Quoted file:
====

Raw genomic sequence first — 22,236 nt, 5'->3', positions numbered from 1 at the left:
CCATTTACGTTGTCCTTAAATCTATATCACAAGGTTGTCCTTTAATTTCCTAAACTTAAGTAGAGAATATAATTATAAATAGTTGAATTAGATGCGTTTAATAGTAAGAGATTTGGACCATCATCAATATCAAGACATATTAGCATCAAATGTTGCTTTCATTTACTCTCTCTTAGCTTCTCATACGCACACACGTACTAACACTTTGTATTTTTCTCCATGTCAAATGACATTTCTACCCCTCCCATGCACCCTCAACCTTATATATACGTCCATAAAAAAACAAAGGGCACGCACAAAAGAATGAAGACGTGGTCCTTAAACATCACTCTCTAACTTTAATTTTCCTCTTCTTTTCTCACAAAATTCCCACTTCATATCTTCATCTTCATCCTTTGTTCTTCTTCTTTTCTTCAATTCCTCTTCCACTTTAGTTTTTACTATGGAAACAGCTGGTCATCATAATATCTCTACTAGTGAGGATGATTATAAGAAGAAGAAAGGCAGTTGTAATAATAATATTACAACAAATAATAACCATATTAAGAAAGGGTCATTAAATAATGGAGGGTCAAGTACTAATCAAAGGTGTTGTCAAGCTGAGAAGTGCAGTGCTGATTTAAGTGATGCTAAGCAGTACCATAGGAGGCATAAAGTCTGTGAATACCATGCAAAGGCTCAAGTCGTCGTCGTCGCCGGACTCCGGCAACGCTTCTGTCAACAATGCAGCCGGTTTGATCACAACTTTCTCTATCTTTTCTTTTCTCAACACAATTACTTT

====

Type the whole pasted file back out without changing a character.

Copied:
Raw genomic sequence first — 22,236 nt, 5'->3', positions numbered from 1 at the left:
CCATTTACGTTGTCCTTAAATCTATATCACAAGGTTGTCCTTTAATTTCCTAAACTTAAGTAGAGAATATAATTATAAATAGTTGAATTAGATGCGTTTAATAGTAAGAGATTTGGACCATCATCAATATCAAGACATATTAGCATCAAATGTTGCTTTCATTTACTCTCTCTTAGCTTCTCATACGCACACACGTACTAACACTTTGTATTTTTCTCCATGTCAAATGACATTTCTACCCCTCCCATGCACCCTCAACCTTATATATACGTCCATAAAAAAACAAAGGGCACGCACAAAAGAATGAAGACGTGGTCCTTAAACATCACTCTCTAACTTTAATTTTCCTCTTCTTTTCTCACAAAATTCCCACTTCATATCTTCATCTTCATCCTTTGTTCTTCTTCTTTTCTTCAATTCCTCTTCCACTTTAGTTTTTACTATGGAAACAGCTGGTCATCATAATATCTCTACTAGTGAGGATGATTATAAGAAGAAGAAAGGCAGTTGTAATAATAATATTACAACAAATAATAACCATATTAAGAAAGGGTCATTAAATAATGGAGGGTCAAGTACTAATCAAAGGTGTTGTCAAGCTGAGAAGTGCAGTGCTGATTTAAGTGATGCTAAGCAGTACCATAGGAGGCATAAAGTCTGTGAATACCATGCAAAGGCTCAAGTCGTCGTCGTCGCCGGACTCCGGCAACGCTTCTGTCAACAATGCAGCCGGTTTGATCACAACTTTCTCTATCTTTTCTTTTCTCAACACAATTACTTT